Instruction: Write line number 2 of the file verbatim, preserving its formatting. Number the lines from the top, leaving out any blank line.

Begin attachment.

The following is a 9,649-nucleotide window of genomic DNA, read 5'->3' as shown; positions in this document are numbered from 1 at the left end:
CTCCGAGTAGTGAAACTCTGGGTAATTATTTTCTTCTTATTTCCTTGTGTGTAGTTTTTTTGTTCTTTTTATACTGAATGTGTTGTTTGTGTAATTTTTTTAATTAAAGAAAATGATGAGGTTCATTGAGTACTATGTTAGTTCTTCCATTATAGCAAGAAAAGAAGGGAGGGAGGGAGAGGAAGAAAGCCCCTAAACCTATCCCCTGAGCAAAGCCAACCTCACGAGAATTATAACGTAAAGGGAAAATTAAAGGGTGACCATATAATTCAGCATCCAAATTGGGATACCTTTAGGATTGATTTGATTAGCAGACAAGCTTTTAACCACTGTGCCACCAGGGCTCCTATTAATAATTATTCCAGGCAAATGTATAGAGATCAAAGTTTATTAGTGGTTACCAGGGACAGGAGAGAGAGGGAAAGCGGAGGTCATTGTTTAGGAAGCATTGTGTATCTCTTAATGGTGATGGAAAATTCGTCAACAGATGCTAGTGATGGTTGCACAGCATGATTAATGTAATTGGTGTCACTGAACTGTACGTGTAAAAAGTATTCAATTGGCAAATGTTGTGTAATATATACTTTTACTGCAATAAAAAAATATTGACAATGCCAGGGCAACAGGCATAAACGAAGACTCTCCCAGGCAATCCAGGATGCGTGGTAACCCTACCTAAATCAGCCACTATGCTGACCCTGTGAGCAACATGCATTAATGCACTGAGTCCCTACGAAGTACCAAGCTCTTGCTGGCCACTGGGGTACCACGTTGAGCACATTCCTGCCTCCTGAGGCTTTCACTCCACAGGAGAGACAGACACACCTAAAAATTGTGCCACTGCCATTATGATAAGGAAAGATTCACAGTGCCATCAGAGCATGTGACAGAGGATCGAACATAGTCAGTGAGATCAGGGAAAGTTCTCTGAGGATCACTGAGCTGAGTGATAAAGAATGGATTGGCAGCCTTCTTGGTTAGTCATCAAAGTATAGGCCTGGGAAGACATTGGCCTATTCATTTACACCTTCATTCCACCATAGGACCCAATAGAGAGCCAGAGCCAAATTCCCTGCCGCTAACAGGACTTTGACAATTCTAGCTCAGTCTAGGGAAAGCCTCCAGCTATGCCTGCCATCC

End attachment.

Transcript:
CTCCGAGTAGTGAAACTCTGGGTAATTATTTTCTTCTTATTTCCTTGTGTGTAGTTTTTTTGTTCTTTTTATACTGAATGTGTTGTTTGTGTAATTTTTTTAATTAAAGAAAATGATGAGGTTCATTGAGTACTATGTTAGTTCTTCCATTATAGCAAGAAAAGAAGGGAGGGAGGGAGAGGAAGAAAGCCCCTAAACCTATCCCCTGAGCAAAGCCAACCTCACGAGAATTATAACGTAAAGGGAAAATTAAAGGGTGACCATATAATTCAGCATCCAAATTGGGATACCTTTAGGATTGATTTGATTAGCAGACAAGCTTTTAACCACTGTGCCACCAGGGCTCCTATTAATAATTATTCCAGGCAAATGTATAGAGATCAAAGTTTATTAGTGGTTACCAGGGACAGGAGAGAGAGGGAAAGCGGAGGTCATTGTTTAGGAAGCATTGTGTATCTCTTAATGGTGATGGAAAATTCGTCAACAGATGCTAGTGATGGTTGCACAGCATGATTAATGTAATTGGTGTCACTGAACTGTACGTGTAAAAAGTATTCAATTGGCAAATGTTGTGTAATATATACTTTTACTGCAATAAAAAAATATTGACAATGCCAGGGCAACAGGCATAAACGAAGACTCTCCCAGGCAATCCAGGATGCGTGGTAACCCTACCTAAATCAGCCACTATGCTGACCCTGTGAGCAACATGCATTAATGCACTGAGTCCCTACGAAGTACCAAGCTCTTGCTGGCCACTGGGGTACCACGTTGAGCACATTCCTGCCTCCTGAGGCTTTCACTCCACAGGAGAGACAGACACACCTAAAAATTGTGCCACTGCCATTATGATAAGGAAAGATTCACAGTGCCATCAGAGCATGTGACAGAGGATCGAACATAGTCAGTGAGATCAGGGAAAGTTCTCTGAGGATCACTGAGCTGAGTGATAAAGAATGGATTGGCAGCCTTCTTGGTTAGTCATCAAAGTATAGGCCTGGGAAGACATTGGCCTATTCATTTACACCTTCATTCCACCATAGGACCCAATAGAGAGCCAGAGCCAAATTCCCTGCCGCTAACAGGACTTTGACAATTCTAGCTCAGTCTAGGGAAAGCCTCCAGCTATGCCTGCCATCC